Astronomers have discovered a 2,000-year-old nova remnant

Scientists estimate the ancient nova remnant was spotted by Chinese astronomers in the year 48 BC.

By Brooks Hays
Astronomers found the 2,000-year-old nova remnant near the center of the globular cluster Messier 22. Photo by ESA/Hubble/NASA

April 29 (UPI) -- An international team of astronomers has identified the ancient remains of a nova inside a galactic globular cluster.

Using the Very Large Telescope's MUSE instrument, scientists located the deceased stellar core glowing near the center of globular cluster Messier 22, which is found inside the constellation Sagittarius, 10,600 light-years from Earth.


When a nova is ignited, the hydrogen explodes off the surface of the star, leaving behind a brighter stellar envelop. The brightness of a remnant left behind by a nova can last for a several centuries.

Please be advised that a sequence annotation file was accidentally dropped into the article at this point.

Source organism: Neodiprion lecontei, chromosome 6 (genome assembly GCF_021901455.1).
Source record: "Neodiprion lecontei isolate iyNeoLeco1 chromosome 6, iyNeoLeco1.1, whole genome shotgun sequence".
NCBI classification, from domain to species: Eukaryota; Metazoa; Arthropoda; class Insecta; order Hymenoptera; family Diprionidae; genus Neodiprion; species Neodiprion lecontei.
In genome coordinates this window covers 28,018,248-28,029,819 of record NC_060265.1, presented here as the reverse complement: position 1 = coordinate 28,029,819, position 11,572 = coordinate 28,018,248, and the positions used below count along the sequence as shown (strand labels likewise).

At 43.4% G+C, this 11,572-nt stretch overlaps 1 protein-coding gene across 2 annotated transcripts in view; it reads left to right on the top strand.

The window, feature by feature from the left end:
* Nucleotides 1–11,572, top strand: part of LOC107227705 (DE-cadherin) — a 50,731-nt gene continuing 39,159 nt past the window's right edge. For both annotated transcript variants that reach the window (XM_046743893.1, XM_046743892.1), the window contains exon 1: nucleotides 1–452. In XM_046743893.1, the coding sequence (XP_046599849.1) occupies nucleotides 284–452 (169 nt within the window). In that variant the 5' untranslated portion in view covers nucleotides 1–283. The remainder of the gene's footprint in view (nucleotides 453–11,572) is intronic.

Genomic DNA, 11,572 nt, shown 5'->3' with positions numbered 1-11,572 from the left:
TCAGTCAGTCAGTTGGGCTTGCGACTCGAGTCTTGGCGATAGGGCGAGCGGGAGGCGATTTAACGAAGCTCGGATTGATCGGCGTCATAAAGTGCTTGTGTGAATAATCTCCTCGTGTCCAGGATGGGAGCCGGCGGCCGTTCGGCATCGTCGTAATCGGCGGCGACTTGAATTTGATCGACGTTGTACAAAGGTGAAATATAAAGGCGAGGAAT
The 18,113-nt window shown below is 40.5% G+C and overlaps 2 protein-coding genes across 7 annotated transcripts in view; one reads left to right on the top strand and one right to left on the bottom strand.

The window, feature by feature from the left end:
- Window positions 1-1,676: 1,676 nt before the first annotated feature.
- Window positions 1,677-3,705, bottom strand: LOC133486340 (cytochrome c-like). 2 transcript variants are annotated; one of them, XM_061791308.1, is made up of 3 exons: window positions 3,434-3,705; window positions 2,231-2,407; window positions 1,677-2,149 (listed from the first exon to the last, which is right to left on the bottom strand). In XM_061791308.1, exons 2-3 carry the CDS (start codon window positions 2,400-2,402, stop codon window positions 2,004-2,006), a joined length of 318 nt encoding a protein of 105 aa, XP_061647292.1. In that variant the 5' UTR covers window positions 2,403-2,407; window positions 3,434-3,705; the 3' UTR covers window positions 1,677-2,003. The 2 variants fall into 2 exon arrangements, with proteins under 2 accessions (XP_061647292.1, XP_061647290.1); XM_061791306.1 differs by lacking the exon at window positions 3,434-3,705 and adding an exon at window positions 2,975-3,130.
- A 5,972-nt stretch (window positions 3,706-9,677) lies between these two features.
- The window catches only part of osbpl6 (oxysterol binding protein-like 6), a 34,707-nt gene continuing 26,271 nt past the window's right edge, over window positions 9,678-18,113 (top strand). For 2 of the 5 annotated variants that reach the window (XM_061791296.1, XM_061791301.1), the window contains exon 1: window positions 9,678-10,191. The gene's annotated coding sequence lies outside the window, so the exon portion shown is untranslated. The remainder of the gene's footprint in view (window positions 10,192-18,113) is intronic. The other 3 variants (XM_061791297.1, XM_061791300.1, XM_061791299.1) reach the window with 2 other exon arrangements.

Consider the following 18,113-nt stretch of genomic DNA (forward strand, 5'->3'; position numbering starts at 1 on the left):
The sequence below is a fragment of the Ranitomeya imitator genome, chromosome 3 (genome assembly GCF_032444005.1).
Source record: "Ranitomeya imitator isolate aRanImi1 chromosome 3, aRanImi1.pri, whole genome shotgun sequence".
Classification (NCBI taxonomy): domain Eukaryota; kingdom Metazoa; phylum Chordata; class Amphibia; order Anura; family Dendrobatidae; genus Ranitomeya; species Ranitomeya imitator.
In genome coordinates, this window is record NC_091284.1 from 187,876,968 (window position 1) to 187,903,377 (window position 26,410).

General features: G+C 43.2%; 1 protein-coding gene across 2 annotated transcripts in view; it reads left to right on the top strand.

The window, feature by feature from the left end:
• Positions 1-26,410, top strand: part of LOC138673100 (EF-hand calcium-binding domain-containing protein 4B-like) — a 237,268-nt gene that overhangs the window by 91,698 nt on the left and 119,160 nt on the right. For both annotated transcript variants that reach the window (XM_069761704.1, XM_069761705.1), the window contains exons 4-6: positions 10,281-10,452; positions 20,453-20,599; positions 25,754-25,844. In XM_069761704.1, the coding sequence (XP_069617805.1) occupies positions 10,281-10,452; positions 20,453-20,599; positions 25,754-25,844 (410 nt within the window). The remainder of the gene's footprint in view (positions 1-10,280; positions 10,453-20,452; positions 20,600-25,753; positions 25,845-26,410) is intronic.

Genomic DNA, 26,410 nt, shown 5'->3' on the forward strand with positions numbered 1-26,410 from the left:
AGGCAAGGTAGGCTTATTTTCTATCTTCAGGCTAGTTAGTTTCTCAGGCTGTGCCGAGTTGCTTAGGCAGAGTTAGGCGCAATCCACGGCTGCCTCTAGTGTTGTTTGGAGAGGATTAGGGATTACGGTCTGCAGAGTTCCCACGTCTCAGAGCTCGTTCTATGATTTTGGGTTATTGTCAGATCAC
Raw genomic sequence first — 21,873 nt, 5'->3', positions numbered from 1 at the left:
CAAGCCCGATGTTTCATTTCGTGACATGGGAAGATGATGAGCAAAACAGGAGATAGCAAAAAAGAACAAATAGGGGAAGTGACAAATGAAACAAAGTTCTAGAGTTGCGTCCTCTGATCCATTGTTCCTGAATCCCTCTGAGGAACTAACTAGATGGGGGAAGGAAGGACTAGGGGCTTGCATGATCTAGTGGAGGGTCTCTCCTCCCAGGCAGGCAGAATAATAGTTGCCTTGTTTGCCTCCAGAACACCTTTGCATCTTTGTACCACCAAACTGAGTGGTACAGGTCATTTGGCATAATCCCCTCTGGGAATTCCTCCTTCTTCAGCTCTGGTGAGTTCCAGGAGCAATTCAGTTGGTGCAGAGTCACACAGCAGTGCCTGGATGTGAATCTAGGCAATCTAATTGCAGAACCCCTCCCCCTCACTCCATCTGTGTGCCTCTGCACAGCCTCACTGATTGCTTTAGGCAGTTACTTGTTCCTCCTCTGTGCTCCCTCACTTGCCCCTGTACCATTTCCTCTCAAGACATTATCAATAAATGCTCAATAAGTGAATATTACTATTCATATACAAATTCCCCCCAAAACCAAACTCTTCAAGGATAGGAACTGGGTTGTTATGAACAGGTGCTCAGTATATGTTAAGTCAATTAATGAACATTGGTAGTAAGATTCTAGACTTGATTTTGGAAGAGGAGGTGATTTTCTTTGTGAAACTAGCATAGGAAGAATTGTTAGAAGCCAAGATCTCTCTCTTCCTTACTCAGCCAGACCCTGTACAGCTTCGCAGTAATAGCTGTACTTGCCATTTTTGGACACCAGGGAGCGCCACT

Astronomers estimate this particular nova was initially spotted some 2,000 years ago.

"The position and brightness of the remains match an entry from 48 BC in an ancient collection of observations by Chinese astronomers," Fabian Göttgens, researcher at the Institute for Astrophysics at the University of Göttingen, said in a news release. "They probably saw the original nova in the same place."

Messier 22 is an elliptical globular cluster, which is a large amalgamation of stellar clusters, each home to hundreds of thousands of ancient stars.

The Southern European Observatory's Very Large Telescope and its MUSE instrument are especially good at separating and measuring the brightness of different colored light. As such, MUSE is helpful for locating nebulae, which usually appear a bright red.


Because the nova explosion was so powerful, it is large -- boasting a diameter 8,000 times the distance between Earth and the sun -- but light and sparse. The nova boasts a mass just 30 times greater than Earth.

Astronomers described the ancient nova remnant in a new paper, forthcoming in the journal Astronomy and Astrophysics.

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